Last of the Monster Kids

Last of the Monster Kids
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Tuesday, January 27, 2009

Series Report Card: Disney Animated Features (1961-1970)

17. One Hundred and One Dalmatians
Recently rewatching this film, I was surprised by the fluidity of the animation. All the characters move with a life-like spring in their steps. Though roto-scoping has often been misused as a dollar stretching technique, it adds a level of vividness to the character movements here.

It’s a thoroughly enjoyable little movie. The characters aren’t anything new but still prove interesting to watch. The sequence were Pongo stares out the window trying to pick out a mate for his masters has always struck me as very clever, especially with the ways the owners resemble their pets. The love story between Roger and Anita, though not the main focus of the film, is also pulled off nicely. The story also feels very much of it times. Maybe it’s the art design but this one screams both “England!” and “Sixties!” Which makes it timeless and sort of unique, don’t you think?
Most people remember this today for the villain, Cruella DeVille, who truly is one of the great Disney villains. Just the fact that the character is so callous is what makes her so memorable. She’s not interested in financial gain or power or any typical villainous motivations. She just wants the perfect fur coat. And she’s willing to kill one hundred and one puppies to get it. Puppies, man! How more evil can you get? Her nasty-ness even makes the comic relief henchmen more threatening.

Music doesn’t play as big a part in this film as in other Disney pictures, but Cruella’s theme song is very catchy and instantly recognizable. I’ve also always thought the TV-shows with in the film were a nice touch of meta-awareness on Disney’s behalf. Not a really great Disney film, but definitely one of the more entertaining ones.
[Grade: B]

18. The Sword in the Stone
In keeping with the European feel, this plays out sort of like a low-key version of “Sleeping Beauty.” The art design is similar to that film in that it appears to be based at least partially on medieval artwork. Stained glass was an obvious influence on both films. Of course, the animation quality is of a much lower budget then that high point and the colors here are muted and the landscapes flat.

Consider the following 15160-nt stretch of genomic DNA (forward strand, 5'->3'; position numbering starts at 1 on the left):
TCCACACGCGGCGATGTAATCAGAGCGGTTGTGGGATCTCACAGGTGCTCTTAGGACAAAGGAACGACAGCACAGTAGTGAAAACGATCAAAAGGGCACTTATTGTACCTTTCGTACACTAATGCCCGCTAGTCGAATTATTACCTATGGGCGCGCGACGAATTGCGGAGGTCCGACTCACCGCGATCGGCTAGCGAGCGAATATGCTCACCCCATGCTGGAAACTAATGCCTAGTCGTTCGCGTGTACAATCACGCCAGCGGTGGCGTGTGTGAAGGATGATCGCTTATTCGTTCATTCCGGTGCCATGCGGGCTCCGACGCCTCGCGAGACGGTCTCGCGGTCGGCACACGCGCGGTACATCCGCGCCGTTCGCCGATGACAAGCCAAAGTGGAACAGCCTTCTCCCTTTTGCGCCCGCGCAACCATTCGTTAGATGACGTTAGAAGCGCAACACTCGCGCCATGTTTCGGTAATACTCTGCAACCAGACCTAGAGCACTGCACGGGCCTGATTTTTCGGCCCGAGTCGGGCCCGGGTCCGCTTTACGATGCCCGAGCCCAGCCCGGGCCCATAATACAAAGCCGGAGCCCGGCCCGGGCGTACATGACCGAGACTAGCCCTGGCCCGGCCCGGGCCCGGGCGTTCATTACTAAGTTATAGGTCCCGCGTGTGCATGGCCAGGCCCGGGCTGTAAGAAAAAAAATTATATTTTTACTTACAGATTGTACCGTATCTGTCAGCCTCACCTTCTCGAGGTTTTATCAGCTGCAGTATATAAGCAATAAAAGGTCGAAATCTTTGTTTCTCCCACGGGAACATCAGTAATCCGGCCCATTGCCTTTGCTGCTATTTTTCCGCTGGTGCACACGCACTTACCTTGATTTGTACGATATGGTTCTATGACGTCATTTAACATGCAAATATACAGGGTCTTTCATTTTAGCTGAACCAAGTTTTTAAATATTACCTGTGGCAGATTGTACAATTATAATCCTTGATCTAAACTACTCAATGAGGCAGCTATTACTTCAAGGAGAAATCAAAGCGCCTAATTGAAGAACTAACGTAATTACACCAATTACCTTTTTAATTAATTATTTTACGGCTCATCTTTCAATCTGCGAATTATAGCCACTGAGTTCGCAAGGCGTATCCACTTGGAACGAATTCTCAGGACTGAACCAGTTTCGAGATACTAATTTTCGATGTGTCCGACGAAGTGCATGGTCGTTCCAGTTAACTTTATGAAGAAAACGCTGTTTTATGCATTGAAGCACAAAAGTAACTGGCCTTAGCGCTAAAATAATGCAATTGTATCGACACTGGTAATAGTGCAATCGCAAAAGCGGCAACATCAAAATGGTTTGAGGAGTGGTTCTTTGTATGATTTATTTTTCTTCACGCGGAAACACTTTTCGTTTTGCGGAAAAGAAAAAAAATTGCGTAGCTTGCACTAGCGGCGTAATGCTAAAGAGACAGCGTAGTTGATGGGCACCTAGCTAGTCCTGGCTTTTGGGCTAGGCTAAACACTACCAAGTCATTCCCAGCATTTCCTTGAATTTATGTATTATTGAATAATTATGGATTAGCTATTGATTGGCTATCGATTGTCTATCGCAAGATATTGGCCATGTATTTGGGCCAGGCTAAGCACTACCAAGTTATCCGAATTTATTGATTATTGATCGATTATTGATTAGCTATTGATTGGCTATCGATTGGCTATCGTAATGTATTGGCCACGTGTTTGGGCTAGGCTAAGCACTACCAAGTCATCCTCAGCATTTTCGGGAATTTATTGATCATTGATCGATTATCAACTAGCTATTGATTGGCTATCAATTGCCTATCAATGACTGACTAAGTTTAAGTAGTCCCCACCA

The tone is completely different as well, more in line with what you’d expect from Disney. It’s a mildly amusing comedy. The humor is mostly derived from character interaction which makes it fairly reliable for a laugh. I particularly like the love-struck squirrel. That always got a chuckle out of me as a kid. The characters are more archetypes then anything else. (This is a retelling of the King Arthur story, after all. Wouldn’t you expect archetypes?) I’m not sure I like Merlin as a mildly frenzied old coot either and I certainly could have done without his owl sidekick.
The story is slowly paced and laid back, mostly involving Merlin transforming young Wart into an animal of some sort and related wackiness ensuing. There’s never a definite moving force here and threats are introduced sporadically before being dealt with in an equally swift manner. I’m not sure how I feel about the character designs either, which are more exaggerated then usual.

The music is fairly minor but still manages to be catchy. I can hum you a handful of bars from “What Makes the World Go Round,” “Higitus Figitus” (which is basically “Bippitiy Boppity Boo” rewritten for a guy) and, the definite highlight, “The Mad Madam Mim.” The wizard dual at the end is a nice sequence and at least takes things out on a high note. A serious retelling of the Arthurian legend was obviously beyond the studios’ means at the time and I’m not sure I’d like to see that tale Disney-ized anyway. Either way “The Sword in the Stone” is completely pleasant and easily watchable, if far from the major masterpieces the studio is known for.
[Grade: B-]

19. The Jungle Book